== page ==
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Supreme Court Will Not Review Ruling on Olympic Gold Medalist's Botched Drug Test


January 1995

The Supreme Court declined to hear the case of former track and field star Harry "Butch" Reynolds against the athletic group that prevented him from competing in the 1992 Olympics because it says he failed a drug test ("Supreme Court Rules Against Former Olympic Track Star," National Report on Substance Abuse, Dec. 8, 1994, p. 3; for a summary of the case, see Reynolds v. IAAF, 23 F.3d 1110, (6th Cir. 1994), cert.denied 63USLW 3348).

The International Amateur Athletic Federation (IAAF) suspended Reynolds in August 1990 for two years when they said he tested positive for the anabolic steroid Nandrolone after a track meet in Monte Carlo, Monaco. The suspension meant that Reynolds would not be able to participate in the 1992 Olympics in Barcelona. Reynolds maintained that he never took drugs.

Reynolds sued in the Southern District Court of Ohio, but that court ruled that he had not followed through on the administrative remedies provided by sporting organizations.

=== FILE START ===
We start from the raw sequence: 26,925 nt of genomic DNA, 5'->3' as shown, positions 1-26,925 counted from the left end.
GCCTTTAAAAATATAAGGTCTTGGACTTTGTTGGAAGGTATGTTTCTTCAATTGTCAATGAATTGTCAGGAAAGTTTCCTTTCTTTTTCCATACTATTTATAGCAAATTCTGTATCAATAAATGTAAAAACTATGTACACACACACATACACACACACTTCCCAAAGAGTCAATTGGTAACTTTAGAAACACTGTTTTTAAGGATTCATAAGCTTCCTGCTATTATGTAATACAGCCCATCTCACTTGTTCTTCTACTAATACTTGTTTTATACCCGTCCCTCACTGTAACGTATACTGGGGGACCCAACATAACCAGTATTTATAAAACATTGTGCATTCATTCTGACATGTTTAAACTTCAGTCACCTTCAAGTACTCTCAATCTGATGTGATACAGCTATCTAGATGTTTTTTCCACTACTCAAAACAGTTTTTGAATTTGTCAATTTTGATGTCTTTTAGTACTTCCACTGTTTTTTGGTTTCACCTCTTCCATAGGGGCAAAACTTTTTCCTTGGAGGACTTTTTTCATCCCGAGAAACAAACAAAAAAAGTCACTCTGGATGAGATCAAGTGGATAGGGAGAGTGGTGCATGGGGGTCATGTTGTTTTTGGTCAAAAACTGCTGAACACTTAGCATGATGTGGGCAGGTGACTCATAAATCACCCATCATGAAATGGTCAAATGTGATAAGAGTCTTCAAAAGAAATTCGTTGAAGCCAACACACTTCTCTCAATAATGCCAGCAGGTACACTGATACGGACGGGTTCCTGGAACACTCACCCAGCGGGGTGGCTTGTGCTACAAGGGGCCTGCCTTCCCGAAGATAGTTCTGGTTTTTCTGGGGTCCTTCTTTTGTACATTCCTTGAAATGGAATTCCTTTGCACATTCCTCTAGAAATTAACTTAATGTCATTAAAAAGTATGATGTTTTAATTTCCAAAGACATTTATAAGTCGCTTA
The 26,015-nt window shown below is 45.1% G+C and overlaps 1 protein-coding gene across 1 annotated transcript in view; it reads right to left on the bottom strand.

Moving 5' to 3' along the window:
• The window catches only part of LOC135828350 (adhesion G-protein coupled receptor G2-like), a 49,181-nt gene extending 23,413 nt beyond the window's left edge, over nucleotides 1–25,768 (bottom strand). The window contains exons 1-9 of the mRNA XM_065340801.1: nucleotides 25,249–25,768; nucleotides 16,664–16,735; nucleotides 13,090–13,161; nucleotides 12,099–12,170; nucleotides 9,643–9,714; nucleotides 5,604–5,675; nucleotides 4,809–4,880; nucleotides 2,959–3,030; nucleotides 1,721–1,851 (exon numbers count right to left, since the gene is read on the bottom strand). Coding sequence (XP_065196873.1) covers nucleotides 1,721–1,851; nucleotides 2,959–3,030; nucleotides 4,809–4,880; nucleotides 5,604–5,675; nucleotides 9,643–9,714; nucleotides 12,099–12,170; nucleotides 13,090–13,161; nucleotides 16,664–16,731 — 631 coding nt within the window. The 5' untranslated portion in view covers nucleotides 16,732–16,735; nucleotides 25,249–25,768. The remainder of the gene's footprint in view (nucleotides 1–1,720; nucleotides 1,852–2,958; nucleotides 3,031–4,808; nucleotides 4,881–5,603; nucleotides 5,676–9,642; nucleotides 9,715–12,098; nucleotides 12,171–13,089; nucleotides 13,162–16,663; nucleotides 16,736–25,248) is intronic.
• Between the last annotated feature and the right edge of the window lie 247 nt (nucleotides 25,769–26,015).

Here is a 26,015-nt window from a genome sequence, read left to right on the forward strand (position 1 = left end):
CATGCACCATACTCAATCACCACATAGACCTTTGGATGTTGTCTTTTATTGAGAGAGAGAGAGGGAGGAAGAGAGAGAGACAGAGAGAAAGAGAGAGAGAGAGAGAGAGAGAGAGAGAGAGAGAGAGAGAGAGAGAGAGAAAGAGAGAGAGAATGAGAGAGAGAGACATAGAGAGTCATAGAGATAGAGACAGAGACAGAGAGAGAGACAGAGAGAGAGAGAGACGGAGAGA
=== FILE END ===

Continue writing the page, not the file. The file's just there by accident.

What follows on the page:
In June 1991, Reynolds' case was evaluated by an independent arbitration panel that found "strong evidence" that the urine samples in question were not Reynolds'. The IAAF argued that the panel was not held according to IAAF rules and refused to lift the suspension.

That September, Reynolds again appealed the decision, this time to U.S.A. Track and Field (TAC, formerly The Athletic Congress of the United States), the governing body of U.S. track and field competition and a member of the IAAF. The TAC Doping Control Review Board exonerated Reynolds, finding that

after hearing the matters before it, the testimony of witnesses and expert witnesses of both sides, documents and exhibits, [we] find that Mr. Harry "Butch" Reynolds has cast substantial doubt on the validity of the drug test attributed to him (23 F.3d at 1113).

The IAAF refused to credit this finding also and brought action against TAC as a member that had "misdirected itself."

Reynolds continued to sue the IAAF in an Ohio Federal Court for defamation, breach of contract, and loss of wages he would have earned had he participated in the Olympic Games. The IAAF refused to appear in these cases, stating that the courts in Ohio did not have jurisdiction over its actions (IAAF is located in London, England). The District court ruled in Reynolds' favor, awarding him $27,356,008 in damages.

The IAAF appealed this decision after Reynolds was able to obtain garnishment orders against corporations affiliated with IAAF. IAAF argued again that the Ohio court had no jurisdiction in the case. The U.S. Court of Appeals for the Sixth Circuit agreed with IAAF and reversed the decision. On Oct. 31, 1994, the Supreme Court rejected Reynolds' attempt to appeal his lost suit against the IAAF.

Reynolds won a gold and silver medal at the 1988 Olympic games in Seoul and is a recordholder in the 400 meter race.